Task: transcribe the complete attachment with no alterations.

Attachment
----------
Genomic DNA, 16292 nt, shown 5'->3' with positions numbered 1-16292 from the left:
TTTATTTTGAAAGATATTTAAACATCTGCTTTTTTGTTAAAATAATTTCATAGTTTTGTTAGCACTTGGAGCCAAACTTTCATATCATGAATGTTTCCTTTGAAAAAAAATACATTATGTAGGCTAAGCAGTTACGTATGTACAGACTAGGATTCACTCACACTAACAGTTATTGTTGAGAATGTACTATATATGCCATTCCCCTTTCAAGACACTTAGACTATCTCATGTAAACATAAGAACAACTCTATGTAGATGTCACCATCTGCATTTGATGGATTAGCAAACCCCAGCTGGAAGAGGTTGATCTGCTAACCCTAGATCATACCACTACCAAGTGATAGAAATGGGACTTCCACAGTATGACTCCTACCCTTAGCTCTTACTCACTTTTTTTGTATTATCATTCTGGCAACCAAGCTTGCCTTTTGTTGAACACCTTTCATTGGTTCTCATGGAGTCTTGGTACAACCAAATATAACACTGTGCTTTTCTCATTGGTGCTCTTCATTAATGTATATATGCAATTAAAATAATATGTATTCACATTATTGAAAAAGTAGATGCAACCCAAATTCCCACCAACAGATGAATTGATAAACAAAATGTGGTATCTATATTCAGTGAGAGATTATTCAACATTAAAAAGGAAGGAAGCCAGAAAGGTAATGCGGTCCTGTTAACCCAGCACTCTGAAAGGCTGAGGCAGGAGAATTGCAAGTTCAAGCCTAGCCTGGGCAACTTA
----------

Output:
Genomic DNA, 16292 nt, shown 5'->3' with positions numbered 1-16292 from the left:
TTTATTTTGAAAGATATTTAAACATCTGCTTTTTTGTTAAAATAATTTCATAGTTTTGTTAGCACTTGGAGCCAAACTTTCATATCATGAATGTTTCCTTTGAAAAAAAATACATTATGTAGGCTAAGCAGTTACGTATGTACAGACTAGGATTCACTCACACTAACAGTTATTGTTGAGAATGTACTATATATGCCATTCCCCTTTCAAGACACTTAGACTATCTCATGTAAACATAAGAACAACTCTATGTAGATGTCACCATCTGCATTTGATGGATTAGCAAACCCCAGCTGGAAGAGGTTGATCTGCTAACCCTAGATCATACCACTACCAAGTGATAGAAATGGGACTTCCACAGTATGACTCCTACCCTTAGCTCTTACTCACTTTTTTTGTATTATCATTCTGGCAACCAAGCTTGCCTTTTGTTGAACACCTTTCATTGGTTCTCATGGAGTCTTGGTACAACCAAATATAACACTGTGCTTTTCTCATTGGTGCTCTTCATTAATGTATATATGCAATTAAAATAATATGTATTCACATTATTGAAAAAGTAGATGCAACCCAAATTCCCACCAACAGATGAATTGATAAACAAAATGTGGTATCTATATTCAGTGAGAGATTATTCAACATTAAAAAGGAAGGAAGCCAGAAAGGTAATGCGGTCCTGTTAACCCAGCACTCTGAAAGGCTGAGGCAGGAGAATTGCAAGTTCAAGCCTAGCCTGGGCAACTTA